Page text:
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» February 12, 2007 «
Although the severe California freeze occurred a month ago, vegetable markets continue to feel the impact. The freeze has put a squeeze on the supply of several salad staples. An Imperial Valley farmer says the cold slowed the maturity of crops such as iceberg and romaine lettuce. That may lead to a short-term shortfall in supermarkets and restaurants. Farmers estimate it could take about two weeks for supplies to catch up with demand.
Saying that an "unfolding crisis" in the state's farm communities requires "swift assistance and attention," Governor Schwarzenegger urged Congress (Friday) to provide emergency assistance to California. The governor wrote to congressional leaders, advocating passage of an Emergency Farm Assistance Act. If passed, the measure would provide relief for crop losses suffered from last month's freeze, last year's heat wave and from flooding in 2005.
Harvests from California's winegrape vineyards returned to more typical levels last year, according to a preliminary report (issued Friday). The report says wineries crushed nearly 3.5 million tons of grapes, down 20 percent from the record-breaking harvest of a year earlier. The crush dropped for most varieties, including chardonnay, cabernet sauvignon, merlot and zinfandel ... but the crush of pinot noir winegrapes increased 11 percent.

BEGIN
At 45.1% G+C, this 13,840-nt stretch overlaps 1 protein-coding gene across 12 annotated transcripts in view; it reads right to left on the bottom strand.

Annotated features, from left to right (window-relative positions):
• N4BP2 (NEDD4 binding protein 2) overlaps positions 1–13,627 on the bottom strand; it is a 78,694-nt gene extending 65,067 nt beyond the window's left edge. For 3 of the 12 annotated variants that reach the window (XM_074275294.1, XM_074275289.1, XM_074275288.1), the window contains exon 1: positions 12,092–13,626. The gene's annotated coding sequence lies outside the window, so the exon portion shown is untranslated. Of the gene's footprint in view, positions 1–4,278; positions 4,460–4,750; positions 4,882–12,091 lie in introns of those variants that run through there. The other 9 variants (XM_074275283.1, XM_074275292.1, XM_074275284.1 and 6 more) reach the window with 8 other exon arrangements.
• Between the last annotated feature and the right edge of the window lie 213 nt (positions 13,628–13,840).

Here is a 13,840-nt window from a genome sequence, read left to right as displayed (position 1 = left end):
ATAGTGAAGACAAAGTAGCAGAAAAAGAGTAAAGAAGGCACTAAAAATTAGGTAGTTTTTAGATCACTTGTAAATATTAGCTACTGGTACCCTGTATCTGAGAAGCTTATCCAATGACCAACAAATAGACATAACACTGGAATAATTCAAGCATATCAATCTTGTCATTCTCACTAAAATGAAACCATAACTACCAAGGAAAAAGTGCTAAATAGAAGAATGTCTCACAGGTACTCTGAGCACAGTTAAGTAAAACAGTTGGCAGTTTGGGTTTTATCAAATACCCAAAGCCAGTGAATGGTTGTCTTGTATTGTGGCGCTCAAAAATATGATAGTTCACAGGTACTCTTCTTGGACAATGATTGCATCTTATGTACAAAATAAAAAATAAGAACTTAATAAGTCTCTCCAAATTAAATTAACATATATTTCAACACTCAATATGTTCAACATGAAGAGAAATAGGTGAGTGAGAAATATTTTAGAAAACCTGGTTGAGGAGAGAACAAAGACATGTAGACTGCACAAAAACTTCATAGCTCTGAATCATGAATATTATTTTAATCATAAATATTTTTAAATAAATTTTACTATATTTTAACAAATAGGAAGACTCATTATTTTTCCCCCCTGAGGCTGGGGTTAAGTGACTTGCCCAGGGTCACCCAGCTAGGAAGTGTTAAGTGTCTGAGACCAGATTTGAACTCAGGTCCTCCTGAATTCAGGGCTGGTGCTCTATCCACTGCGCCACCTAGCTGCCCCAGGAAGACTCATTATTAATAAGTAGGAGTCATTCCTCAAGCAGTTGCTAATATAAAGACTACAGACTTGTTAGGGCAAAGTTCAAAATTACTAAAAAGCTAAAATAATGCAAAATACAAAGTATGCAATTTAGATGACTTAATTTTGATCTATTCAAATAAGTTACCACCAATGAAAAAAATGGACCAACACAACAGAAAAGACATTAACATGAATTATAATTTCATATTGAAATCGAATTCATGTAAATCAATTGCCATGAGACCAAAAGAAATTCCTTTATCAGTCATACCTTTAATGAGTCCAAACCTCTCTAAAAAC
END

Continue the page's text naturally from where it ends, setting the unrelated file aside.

Conserving irrigated farmland could help in the fight against global warming, according to a University of California study. Using computer models, researchers from the UC Merced and Santa Cruz campuses determined that irrigation on farms causes summertime mean temperatures to drop. One professor says the study shows that converting Central Valley farmland to urban uses may result in "a much hotter Central Valley" in the future.Top